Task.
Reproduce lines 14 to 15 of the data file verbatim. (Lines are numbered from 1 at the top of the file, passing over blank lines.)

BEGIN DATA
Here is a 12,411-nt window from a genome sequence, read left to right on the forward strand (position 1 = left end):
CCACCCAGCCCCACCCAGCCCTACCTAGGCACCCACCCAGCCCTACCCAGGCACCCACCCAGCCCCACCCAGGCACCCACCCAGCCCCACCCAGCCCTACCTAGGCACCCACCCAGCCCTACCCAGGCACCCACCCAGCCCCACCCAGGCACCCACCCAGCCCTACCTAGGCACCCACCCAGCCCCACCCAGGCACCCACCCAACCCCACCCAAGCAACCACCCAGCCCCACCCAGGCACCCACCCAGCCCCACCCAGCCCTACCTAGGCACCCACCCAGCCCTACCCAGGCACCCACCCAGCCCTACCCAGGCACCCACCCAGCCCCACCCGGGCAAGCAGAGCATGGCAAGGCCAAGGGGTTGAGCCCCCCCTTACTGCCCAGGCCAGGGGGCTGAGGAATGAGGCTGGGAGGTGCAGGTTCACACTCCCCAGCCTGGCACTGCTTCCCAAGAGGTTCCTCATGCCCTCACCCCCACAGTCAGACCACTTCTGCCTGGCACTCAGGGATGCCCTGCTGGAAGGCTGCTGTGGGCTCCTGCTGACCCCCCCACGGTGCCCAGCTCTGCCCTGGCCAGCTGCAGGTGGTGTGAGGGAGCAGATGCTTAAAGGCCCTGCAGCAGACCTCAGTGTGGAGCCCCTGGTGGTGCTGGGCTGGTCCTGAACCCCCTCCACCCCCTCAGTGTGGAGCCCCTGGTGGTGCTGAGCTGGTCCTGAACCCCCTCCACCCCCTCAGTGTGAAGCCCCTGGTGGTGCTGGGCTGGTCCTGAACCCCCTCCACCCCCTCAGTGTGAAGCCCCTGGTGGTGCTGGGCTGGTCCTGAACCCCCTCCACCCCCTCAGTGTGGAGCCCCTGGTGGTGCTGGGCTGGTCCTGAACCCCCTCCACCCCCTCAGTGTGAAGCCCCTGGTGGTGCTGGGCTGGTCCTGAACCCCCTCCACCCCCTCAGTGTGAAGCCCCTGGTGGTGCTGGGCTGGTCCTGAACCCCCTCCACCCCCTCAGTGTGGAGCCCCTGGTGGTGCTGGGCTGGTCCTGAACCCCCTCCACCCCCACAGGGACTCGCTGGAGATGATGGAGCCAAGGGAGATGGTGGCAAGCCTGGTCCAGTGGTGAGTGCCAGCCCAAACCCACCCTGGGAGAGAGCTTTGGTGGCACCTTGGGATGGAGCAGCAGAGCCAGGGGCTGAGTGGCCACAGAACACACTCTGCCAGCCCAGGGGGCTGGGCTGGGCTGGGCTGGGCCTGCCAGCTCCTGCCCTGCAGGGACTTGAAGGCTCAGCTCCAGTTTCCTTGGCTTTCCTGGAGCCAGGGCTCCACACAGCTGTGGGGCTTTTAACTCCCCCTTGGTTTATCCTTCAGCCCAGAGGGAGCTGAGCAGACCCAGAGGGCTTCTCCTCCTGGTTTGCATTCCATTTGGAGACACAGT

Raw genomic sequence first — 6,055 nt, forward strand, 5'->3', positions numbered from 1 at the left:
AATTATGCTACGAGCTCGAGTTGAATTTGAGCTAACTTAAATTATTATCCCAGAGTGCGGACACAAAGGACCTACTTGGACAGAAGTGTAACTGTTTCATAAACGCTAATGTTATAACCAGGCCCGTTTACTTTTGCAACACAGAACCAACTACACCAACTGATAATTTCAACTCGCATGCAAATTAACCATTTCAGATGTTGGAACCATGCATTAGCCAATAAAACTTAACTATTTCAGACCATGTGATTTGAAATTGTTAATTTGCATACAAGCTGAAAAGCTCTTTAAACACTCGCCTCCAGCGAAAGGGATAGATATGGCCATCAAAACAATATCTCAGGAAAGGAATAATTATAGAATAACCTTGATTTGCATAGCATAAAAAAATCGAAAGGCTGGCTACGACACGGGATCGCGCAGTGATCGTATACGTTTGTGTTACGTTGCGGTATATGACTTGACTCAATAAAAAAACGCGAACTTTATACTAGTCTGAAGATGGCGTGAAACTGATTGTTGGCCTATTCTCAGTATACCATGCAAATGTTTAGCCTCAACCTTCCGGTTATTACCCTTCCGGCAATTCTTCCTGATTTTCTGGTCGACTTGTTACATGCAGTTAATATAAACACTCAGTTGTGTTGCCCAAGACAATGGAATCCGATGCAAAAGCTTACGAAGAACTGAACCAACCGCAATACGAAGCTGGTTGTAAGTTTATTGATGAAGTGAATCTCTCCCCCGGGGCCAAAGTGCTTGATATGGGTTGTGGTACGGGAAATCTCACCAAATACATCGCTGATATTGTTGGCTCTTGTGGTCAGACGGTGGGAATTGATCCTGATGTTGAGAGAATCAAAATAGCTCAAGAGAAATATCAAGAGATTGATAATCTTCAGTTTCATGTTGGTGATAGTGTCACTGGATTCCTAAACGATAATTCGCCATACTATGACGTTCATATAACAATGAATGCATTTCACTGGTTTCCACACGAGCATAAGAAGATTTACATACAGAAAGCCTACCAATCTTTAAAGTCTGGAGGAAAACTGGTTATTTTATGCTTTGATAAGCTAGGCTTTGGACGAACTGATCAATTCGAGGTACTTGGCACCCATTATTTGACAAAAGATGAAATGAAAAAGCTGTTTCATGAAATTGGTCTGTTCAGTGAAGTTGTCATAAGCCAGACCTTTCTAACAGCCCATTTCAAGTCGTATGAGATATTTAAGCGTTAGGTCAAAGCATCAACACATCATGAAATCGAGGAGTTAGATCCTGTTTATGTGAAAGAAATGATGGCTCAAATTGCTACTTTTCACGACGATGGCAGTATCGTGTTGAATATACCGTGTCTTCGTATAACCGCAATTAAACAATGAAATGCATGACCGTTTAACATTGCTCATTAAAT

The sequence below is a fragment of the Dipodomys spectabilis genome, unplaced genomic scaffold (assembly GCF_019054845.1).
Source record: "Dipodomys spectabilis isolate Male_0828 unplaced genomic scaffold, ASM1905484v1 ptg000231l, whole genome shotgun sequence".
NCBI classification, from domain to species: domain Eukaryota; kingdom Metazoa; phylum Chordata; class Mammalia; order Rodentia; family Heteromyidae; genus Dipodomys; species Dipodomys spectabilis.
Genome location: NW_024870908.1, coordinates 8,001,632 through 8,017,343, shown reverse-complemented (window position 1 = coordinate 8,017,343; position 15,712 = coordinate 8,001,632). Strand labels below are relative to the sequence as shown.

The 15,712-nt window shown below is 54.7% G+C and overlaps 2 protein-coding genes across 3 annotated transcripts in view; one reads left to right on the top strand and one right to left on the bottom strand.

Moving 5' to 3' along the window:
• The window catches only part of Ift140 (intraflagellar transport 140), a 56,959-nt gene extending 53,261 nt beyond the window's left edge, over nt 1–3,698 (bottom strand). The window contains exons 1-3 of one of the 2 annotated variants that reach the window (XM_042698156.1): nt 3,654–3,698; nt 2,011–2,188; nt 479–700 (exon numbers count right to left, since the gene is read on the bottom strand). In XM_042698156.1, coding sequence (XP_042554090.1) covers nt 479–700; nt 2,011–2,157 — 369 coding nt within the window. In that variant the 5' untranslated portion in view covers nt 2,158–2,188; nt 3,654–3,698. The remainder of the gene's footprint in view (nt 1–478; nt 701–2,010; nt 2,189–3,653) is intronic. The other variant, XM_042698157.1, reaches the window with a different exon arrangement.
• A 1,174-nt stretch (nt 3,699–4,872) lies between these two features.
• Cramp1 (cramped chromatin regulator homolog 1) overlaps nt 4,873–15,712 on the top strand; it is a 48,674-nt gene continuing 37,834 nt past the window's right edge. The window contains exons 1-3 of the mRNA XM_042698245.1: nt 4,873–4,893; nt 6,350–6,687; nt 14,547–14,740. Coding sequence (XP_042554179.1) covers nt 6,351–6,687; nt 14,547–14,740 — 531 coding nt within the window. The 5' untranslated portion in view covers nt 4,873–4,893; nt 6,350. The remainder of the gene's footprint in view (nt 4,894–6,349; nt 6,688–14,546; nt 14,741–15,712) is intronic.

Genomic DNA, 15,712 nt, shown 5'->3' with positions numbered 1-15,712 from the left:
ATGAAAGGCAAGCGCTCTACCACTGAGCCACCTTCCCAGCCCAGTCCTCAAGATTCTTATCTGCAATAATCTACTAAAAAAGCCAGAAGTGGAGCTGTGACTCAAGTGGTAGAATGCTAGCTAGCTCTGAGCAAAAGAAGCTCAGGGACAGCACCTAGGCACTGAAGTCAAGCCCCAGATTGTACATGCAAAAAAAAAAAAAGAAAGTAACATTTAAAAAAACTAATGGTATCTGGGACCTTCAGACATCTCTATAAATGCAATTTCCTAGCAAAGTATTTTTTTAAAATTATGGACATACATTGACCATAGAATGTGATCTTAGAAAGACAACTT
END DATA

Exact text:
Genomic DNA, 15,712 nt, shown 5'->3' with positions numbered 1-15,712 from the left:
ATGAAAGGCAAGCGCTCTACCACTGAGCCACCTTCCCAGCCCAGTCCTCAAGATTCTTATCTGCAATAATCTACTAAAAAAGCCAGAAGTGGAGCTGTGACTCAAGTGGTAGAATGCTAGCTAGCTCTGAGCAAAAGAAGCTCAGGGACAGCACCTAGGCACTGAAGTCAAGCCCCAGATTGTACATGCAAAAAAAAAAAAAGAAAGTAACATTTAAAAAAACTAATGGTATCTGGGACCTTCAGACATCTCTATAAATGCAATTTCCTAGCAAAGTATTTTTTTAAAATTATGGACATACATTGACCATAGAATGTGATCTTAGAAAGACAACTT